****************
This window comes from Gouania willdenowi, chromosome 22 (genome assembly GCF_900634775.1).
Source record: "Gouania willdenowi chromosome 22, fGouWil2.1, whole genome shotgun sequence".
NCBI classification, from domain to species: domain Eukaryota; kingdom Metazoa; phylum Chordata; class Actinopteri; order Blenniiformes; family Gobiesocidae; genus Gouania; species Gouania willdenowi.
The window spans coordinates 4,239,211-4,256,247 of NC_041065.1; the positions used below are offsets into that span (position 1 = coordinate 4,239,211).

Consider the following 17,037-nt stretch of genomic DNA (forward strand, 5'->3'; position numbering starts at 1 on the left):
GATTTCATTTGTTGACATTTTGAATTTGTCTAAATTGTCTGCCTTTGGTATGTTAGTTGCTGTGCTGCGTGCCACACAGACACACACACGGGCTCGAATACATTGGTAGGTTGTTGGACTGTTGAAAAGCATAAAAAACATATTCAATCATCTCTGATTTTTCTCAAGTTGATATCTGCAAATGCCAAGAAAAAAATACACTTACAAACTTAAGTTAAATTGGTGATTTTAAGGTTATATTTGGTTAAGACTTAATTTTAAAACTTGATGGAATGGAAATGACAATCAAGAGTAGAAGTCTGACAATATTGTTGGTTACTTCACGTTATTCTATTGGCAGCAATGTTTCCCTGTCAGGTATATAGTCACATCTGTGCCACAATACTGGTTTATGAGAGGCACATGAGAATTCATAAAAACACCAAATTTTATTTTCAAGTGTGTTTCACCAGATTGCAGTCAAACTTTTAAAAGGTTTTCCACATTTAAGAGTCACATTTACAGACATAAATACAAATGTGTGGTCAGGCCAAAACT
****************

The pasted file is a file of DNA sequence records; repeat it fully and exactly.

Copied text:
This window comes from Gouania willdenowi, chromosome 22 (genome assembly GCF_900634775.1).
Source record: "Gouania willdenowi chromosome 22, fGouWil2.1, whole genome shotgun sequence".
NCBI classification, from domain to species: domain Eukaryota; kingdom Metazoa; phylum Chordata; class Actinopteri; order Blenniiformes; family Gobiesocidae; genus Gouania; species Gouania willdenowi.
The window spans coordinates 4,239,211-4,256,247 of NC_041065.1; the positions used below are offsets into that span (position 1 = coordinate 4,239,211).

Consider the following 17,037-nt stretch of genomic DNA (forward strand, 5'->3'; position numbering starts at 1 on the left):
GATTTCATTTGTTGACATTTTGAATTTGTCTAAATTGTCTGCCTTTGGTATGTTAGTTGCTGTGCTGCGTGCCACACAGACACACACACGGGCTCGAATACATTGGTAGGTTGTTGGACTGTTGAAAAGCATAAAAAACATATTCAATCATCTCTGATTTTTCTCAAGTTGATATCTGCAAATGCCAAGAAAAAAATACACTTACAAACTTAAGTTAAATTGGTGATTTTAAGGTTATATTTGGTTAAGACTTAATTTTAAAACTTGATGGAATGGAAATGACAATCAAGAGTAGAAGTCTGACAATATTGTTGGTTACTTCACGTTATTCTATTGGCAGCAATGTTTCCCTGTCAGGTATATAGTCACATCTGTGCCACAATACTGGTTTATGAGAGGCACATGAGAATTCATAAAAACACCAAATTTTATTTTCAAGTGTGTTTCACCAGATTGCAGTCAAACTTTTAAAAGGTTTTCCACATTTAAGAGTCACATTTACAGACATAAATACAAATGTGTGGTCAGGCCAAAACT